F-35s and UAVs


in Bombs and rockets, Economics, Politics, Security

A recent letter in The Ottawa Citizen makes an interesting point:

Our CF-18s don’t need to be replaced. Lockheed-Martin needs to sell F-35s right now. The window is closing because UAV (unmanned aerial vehicle) technology is advancing by leaps and bounds. The F-35 is like the last word in cavalry horses in 1914. By the time we actually need CF-18 replacements, that fleet won’t have cockpits.

Is there a role for which piloted combat aircraft will always be best? Perhaps air show demonstrations. Apart from that, the wide range of UAV sensors will always trump eyeballs in the cockpit. The executive decisions of a team of controllers on the ground will always trump the snap judgments of the over-tasked pilot in the air. And finally, the performance of an aircraft that isn’t bound by human limits will always be able to trump the Top Gun solution. The only ingredient missing from UAVs is testosterone.

Perhaps this is the wrong time to be buying manned fighter aircraft, even from a purely military perspective (ignoring the question of whether the money could be better spent on non-military purposes).

{ 6 comments… read them below or add one }

oleh April 7, 2011 at 1:50 am

I question the need for any new military aircraft when:
1. we are under no threat
2. they are so expensive both to purchase and maintain
3. we have so many better uses for our tax dollars. (or simply could reduce the tax debt which will burden future generation.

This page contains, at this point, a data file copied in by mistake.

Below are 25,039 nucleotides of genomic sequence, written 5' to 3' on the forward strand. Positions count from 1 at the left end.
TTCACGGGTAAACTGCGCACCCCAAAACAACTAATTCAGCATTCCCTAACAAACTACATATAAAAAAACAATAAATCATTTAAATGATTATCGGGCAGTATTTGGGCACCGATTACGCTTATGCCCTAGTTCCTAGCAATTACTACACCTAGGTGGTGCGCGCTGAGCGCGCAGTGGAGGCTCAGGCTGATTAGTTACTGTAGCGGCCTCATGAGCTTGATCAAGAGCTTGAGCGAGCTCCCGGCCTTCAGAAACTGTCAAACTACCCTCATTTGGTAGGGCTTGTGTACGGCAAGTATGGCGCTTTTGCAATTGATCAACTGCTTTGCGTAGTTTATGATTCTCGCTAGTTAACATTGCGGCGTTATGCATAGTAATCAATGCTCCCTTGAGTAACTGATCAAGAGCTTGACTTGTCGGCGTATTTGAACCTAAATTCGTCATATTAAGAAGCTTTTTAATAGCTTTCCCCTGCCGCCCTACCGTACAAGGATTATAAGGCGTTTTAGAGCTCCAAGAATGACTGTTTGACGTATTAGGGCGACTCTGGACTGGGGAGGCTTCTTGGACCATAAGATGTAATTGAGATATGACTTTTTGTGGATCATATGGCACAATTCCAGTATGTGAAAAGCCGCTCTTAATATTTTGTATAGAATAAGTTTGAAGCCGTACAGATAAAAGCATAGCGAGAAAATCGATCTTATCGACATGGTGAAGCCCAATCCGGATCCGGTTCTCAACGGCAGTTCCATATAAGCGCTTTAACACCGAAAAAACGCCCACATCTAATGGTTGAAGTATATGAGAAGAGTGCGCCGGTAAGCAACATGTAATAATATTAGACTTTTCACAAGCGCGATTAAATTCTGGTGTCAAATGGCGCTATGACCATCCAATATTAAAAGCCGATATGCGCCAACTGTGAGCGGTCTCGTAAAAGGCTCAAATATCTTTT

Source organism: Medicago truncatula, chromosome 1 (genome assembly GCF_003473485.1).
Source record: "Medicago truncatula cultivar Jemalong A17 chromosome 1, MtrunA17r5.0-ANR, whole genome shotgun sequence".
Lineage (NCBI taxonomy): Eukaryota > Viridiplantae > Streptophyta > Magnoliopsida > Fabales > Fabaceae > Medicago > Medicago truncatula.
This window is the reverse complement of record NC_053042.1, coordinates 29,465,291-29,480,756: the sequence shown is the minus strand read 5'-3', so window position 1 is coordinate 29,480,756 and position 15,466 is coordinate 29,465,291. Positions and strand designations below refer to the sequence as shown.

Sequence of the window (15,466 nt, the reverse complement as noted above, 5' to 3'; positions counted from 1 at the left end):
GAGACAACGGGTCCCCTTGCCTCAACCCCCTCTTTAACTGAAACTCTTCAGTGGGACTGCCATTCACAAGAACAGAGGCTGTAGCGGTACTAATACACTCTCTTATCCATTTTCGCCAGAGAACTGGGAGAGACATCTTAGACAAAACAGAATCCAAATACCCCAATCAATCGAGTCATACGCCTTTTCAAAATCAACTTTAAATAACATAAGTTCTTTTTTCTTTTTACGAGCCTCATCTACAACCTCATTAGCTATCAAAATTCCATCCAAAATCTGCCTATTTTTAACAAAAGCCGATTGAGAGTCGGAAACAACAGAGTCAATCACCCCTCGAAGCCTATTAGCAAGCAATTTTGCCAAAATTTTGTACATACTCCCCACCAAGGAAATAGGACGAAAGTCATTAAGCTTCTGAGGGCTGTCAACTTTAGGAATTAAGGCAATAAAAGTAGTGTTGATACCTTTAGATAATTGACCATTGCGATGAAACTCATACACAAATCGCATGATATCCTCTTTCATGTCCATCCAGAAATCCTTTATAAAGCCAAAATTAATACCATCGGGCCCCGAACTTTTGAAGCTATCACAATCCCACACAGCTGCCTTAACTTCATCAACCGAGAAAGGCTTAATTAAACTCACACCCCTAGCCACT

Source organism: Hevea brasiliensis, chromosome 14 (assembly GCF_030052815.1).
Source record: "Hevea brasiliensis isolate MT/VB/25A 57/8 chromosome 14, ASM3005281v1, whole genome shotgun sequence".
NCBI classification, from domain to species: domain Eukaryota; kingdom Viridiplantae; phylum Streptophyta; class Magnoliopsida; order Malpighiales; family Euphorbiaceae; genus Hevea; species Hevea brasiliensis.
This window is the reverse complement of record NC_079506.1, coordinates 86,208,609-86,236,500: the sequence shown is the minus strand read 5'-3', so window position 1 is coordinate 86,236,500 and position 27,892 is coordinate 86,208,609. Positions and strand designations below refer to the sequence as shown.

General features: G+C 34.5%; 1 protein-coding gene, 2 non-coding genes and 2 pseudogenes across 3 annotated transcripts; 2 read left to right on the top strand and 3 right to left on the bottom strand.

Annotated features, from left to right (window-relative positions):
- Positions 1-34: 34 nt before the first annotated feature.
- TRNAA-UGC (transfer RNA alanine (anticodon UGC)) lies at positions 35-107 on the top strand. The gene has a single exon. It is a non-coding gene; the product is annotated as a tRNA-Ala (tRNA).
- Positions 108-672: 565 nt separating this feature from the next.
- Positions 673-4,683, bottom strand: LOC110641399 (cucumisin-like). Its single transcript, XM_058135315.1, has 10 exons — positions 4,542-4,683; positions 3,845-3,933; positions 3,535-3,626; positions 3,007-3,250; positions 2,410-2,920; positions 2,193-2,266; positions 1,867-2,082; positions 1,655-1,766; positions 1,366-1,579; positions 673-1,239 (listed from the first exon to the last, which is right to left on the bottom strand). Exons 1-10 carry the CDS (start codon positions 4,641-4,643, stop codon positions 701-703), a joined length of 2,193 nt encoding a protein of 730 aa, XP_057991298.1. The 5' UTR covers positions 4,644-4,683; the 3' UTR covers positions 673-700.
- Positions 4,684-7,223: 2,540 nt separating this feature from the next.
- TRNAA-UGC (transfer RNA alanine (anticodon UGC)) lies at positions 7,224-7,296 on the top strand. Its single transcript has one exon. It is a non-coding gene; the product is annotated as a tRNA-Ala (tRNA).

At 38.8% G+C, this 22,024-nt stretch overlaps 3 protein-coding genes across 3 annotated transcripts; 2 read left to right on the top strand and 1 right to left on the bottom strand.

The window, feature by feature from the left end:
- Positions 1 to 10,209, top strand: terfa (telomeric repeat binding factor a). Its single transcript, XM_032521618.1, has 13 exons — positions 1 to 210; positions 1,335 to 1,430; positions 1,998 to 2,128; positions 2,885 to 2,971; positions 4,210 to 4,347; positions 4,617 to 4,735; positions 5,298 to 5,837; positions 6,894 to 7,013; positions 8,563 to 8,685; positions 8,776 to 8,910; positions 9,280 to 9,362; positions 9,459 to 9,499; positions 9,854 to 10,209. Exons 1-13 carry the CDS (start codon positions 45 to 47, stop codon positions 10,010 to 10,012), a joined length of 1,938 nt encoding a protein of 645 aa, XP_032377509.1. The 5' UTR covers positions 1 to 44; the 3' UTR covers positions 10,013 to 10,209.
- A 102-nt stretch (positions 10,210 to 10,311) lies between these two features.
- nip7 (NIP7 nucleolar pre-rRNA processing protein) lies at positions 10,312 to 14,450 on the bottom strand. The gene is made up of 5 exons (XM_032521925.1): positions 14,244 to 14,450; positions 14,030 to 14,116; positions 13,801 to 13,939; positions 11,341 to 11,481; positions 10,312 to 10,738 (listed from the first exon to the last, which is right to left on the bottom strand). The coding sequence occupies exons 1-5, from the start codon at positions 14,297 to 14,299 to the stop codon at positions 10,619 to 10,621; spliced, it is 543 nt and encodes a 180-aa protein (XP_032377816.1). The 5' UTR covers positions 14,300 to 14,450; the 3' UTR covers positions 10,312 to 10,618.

I say purchase no or a minimal amount of new military aircraft

. April 12, 2011 at 10:20 pm

That’s why it’s a mistake to keep talking about the F-35 in isolation. The greatest risk here may be to Canada’s aged navy, which is desperately in need of rebuilding. Any slowdown in ship replacement – quite likely if the F-35 goes well over budget—threatens to cripple this country’s single most important strategic asset.

The navy is historically the service “out of sight, out of mind” and has been shabbily under-resourced for most of its 100 years. Yet it is almost always the first service called upon in a crisis, and while the air force or army may stay home, the navy usually goes forth.
Since 1990 alone, our ships have taken part in 15 international operations, ranging from arms embargo enforcement, counter-terrorism actions and anti-piracy patrols to rescue and humanitarian missions. It protects 240,000 km of coastline and is our chief defence as a major maritime power in an age when sea power is still the main security guarantor of the global economy.

To its credit, the Harper government has launched a national shipbuilding procurement strategy to prepare for a steady stream of ship construction in at least two major yards over 30 years. All of the navy’s major warships — three destroyers and 12 frigates — will be replaced with a single class of ship, and two long-promised joint support ships will finally be built after years of delay.

. April 16, 2012 at 11:56 am

As previously reported in the Citizen, Canada will withdraw from NATO’s Airborne Warning and Control System (AWACS) program as well as NATO’s planned purchase of unmanned aerial vehicles. On Wednesday, air force chief Lt.-Gen. Andre Deschamps issued a message to personnel, noting that the withdrawal from the NATO AWACS program would take place over a three-year period. AWACS are airborne radar and targeting aircraft that officers say played a key role during the Libyan war.


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